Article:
Cases reported "Prognathism"

Filter by keywords:



Filtering documents. Please wait...

1/12. An unusual treatment with sagittal split osteotomy: report of a case involving an odontoma.

    Sagittal split osteotomy is one of the most commonly performed surgical techniques in the world and has been modified by many authors. The efficacy of this operation has been studied by many groups. When performing this surgery, there should be adequate contact of wide, cancellous bone surfaces, which guarantees excellent and rapid bony union in the desired position. In the present article, treatment of mandibular prognathism with open bite by sagittal split osteotomy with an odontoma in the third molar area is presented.
- - - - - - - - - -
ranking = 1
keywords = bone
(Clic here for more details about this article)

2/12. The reconstruction of bilateral clefts using endosseous implants after bone grafting.

    This article presents the orthodontic reconstruction of an adult bilateral cleft patient with a severe Class III malocclusion in which endosseous implants were inserted after secondary alveolar bone grafting. The patient was a 21-year-old Japanese male whose lateral incisors were congenitally missing and whose premaxilla was inclined lingually. The occlusion was classified as Angle Class III with an overjet of -8 mm. Orthodontic alignment was initiated to correct the position of the maxillary incisors before bone grafting. After the anterior occlusal relationship was corrected, bilateral alveolar clefts were reconstructed by bone grafting with autogenous particulate marrow and cancellous bone harvested from the iliac crest. ITI-SLA fixtures (Institute Straumann, Waldenburg, switzerland) (length, 10 mm; diameter, 4.1 mm) were placed into the grafted bone for prosthetic restoration of the missing lateral incisors. The results illustrate that this protocol can be expected to provide an acceptable occlusion and good dentoalveolar stability in adult cleft patients.
- - - - - - - - - -
ranking = 9
keywords = bone
(Clic here for more details about this article)

3/12. Indications and procedures for segmental dentoalveolar osteotomy: a review of 13 patients.

    The authors evaluated the surgical area, indications, and procedures for segmental dentoalveolar osteotomy carried out on 16 jaws in 13 patients treated at the Department of Oral and Maxillofacial Surgery, Kobe University Graduate School of medicine, between 1990 and 2001. osteotomy was indicated mainly in cases where tooth repositioning by orthodontic treatment was limited, where social conditions (e.g., age, time, finances) precluded orthodontic treatment, or where revision of orthodontic or surgical treatment was required. In cases of maxillary anterior segmental dentoalveolar osteotomy, the modified Wunderer method was used, where after an incision was made in the palatal mucosa, a mucoperiosteal flap was abraded as much as possible until the area of the osteotomy on the palatal side could be visualized. In maxillary posterior segmental dentoalveolar osteotomy, the operation was carried out in 2 stages because of the risk of necrosis of the bone fragments. In the first stage, an osteotomy was carried out on the vestibular side, since the vestibular gingival pedicle was intact. In the second stage, 3 weeks later, another osteotomy was performed after the palatal mucoperiosteal flap was abraded to visualize the area of the osteotomy as well as that of the maxillary anterior segmental dentoalveolar osteotomy.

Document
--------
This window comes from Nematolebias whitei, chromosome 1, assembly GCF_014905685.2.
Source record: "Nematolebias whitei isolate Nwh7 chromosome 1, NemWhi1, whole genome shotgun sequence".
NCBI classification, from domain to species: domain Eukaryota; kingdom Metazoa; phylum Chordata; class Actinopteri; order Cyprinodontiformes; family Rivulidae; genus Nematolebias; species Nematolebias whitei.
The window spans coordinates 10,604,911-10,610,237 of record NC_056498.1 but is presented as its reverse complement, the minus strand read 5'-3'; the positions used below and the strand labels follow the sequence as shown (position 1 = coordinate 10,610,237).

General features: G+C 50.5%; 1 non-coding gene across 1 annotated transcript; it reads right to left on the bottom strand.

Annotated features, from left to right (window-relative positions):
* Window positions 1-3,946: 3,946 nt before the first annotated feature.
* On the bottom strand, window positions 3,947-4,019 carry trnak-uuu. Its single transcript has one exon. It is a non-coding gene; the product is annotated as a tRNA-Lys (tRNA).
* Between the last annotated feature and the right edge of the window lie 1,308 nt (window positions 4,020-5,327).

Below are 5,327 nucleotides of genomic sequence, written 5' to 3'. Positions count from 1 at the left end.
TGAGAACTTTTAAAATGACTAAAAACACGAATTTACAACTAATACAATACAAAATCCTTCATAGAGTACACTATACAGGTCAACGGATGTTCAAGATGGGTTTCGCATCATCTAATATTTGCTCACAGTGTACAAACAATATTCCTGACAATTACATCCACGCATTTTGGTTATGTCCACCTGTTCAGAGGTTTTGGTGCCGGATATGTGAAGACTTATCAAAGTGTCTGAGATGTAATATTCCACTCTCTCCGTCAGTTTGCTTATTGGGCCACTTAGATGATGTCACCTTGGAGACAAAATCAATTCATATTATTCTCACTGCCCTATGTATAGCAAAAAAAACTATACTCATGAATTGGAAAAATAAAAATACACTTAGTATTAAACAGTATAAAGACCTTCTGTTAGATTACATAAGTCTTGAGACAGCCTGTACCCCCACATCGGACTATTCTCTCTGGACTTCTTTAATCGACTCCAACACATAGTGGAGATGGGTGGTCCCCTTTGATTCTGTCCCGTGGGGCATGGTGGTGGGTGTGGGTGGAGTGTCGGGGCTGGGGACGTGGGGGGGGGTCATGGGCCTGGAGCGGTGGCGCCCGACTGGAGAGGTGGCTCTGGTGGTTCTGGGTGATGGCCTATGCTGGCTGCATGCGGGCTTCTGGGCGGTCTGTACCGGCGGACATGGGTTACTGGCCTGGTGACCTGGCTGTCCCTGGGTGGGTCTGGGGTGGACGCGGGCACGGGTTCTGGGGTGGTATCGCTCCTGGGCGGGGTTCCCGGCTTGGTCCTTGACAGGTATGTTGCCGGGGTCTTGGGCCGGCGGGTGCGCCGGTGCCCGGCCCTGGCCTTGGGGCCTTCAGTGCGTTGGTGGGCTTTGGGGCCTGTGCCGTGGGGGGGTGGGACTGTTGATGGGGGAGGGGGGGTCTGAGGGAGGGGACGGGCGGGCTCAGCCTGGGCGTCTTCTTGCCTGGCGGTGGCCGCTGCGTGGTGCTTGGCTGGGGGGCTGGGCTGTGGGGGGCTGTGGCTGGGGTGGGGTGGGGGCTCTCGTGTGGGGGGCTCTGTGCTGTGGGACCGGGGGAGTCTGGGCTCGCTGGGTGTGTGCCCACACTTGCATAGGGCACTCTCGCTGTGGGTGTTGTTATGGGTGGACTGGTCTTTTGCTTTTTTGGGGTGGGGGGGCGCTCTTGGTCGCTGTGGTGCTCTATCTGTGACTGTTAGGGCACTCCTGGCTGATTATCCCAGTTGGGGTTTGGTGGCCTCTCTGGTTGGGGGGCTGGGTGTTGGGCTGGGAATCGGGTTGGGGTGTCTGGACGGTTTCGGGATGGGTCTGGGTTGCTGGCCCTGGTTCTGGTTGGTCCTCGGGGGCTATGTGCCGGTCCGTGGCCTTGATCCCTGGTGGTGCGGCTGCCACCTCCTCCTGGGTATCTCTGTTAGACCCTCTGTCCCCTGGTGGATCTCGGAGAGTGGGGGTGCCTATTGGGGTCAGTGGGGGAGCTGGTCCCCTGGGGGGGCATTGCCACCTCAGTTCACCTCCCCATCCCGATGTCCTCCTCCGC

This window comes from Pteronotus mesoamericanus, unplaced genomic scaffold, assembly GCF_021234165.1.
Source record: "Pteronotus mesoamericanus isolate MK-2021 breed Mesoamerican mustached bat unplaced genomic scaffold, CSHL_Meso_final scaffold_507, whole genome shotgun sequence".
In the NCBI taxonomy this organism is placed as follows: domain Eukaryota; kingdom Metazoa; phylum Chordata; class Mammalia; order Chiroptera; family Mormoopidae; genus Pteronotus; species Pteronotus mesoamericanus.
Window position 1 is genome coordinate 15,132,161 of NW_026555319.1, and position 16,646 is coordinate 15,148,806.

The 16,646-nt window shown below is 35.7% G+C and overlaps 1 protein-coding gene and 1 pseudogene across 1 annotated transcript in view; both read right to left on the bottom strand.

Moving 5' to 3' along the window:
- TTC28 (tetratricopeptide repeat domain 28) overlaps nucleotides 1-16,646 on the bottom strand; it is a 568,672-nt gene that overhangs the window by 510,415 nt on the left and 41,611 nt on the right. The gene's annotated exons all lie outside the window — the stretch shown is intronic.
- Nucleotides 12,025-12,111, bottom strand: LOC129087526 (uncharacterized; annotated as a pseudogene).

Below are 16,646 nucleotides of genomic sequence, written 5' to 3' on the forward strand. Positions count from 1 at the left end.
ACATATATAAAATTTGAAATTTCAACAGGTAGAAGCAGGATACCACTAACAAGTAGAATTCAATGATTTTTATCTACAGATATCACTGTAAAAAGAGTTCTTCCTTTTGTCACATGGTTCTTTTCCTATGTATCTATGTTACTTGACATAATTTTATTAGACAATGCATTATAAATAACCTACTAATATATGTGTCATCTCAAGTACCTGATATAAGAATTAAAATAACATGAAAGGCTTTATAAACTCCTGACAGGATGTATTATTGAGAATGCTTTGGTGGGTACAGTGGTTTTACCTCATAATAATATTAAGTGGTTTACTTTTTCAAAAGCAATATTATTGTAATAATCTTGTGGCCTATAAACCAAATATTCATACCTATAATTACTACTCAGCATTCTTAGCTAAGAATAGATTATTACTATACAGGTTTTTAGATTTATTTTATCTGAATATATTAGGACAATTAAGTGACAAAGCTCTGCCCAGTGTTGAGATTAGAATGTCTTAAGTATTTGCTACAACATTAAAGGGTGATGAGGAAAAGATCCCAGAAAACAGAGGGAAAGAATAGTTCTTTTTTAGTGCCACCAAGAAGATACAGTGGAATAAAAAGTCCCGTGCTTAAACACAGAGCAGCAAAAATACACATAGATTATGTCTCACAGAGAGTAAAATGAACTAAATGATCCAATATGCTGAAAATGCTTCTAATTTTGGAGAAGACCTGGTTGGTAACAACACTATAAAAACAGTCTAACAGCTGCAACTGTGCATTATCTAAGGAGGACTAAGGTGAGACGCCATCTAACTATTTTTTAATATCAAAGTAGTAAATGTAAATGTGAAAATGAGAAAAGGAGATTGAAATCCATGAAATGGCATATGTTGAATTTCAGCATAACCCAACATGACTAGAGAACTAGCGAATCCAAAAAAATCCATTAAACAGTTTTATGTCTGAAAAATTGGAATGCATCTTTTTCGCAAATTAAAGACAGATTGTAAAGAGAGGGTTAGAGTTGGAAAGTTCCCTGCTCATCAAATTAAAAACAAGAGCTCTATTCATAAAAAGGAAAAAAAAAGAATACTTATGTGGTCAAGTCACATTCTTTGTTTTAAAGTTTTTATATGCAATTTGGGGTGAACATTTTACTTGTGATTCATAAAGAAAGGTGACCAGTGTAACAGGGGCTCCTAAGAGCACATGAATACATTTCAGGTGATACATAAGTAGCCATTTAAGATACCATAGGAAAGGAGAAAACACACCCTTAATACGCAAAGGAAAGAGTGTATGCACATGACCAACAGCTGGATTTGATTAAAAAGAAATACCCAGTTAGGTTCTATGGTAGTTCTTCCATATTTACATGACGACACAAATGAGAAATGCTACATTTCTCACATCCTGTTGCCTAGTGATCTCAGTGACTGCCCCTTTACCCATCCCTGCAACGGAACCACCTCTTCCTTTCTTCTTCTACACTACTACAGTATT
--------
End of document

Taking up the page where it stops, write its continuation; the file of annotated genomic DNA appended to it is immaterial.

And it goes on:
- - - - - - - - - -
ranking = 1
keywords = bone
(Clic here for more details about this article)

4/12. hajdu-cheney syndrome (acro-osteolysis): a case report of dental interest.

    hajdu-cheney syndrome (acro-osteolysis) is a rare disorder of bone metabolism characterized by progressive lytic lesions in a number of bones. Constant features of this condition include an osteoporotic skeleton, acro-osteolysis, and a shortened lower third of face. The purpose of this report was to focus on the craniofacial and oral manifestations of the disorder in a 9-year-old boy.
- - - - - - - - - -
ranking = 2
keywords = bone
(Clic here for more details about this article)

5/12. New oral-acral syndrome with partial agenesis of the maxillary bones.

    We report on a woman with congenital defect of the anterior part of the maxillary bone (including absence of incisors and canines) without cleft lip or palate, and ectrodactyly of the feet. This syndrome appears to represent a new entity of unknown cause.
- - - - - - - - - -
ranking = 5
keywords = bone
(Clic here for more details about this article)

6/12. Internal midface distraction in correction of severe maxillary hypoplasia secondary to cleft lip and palate.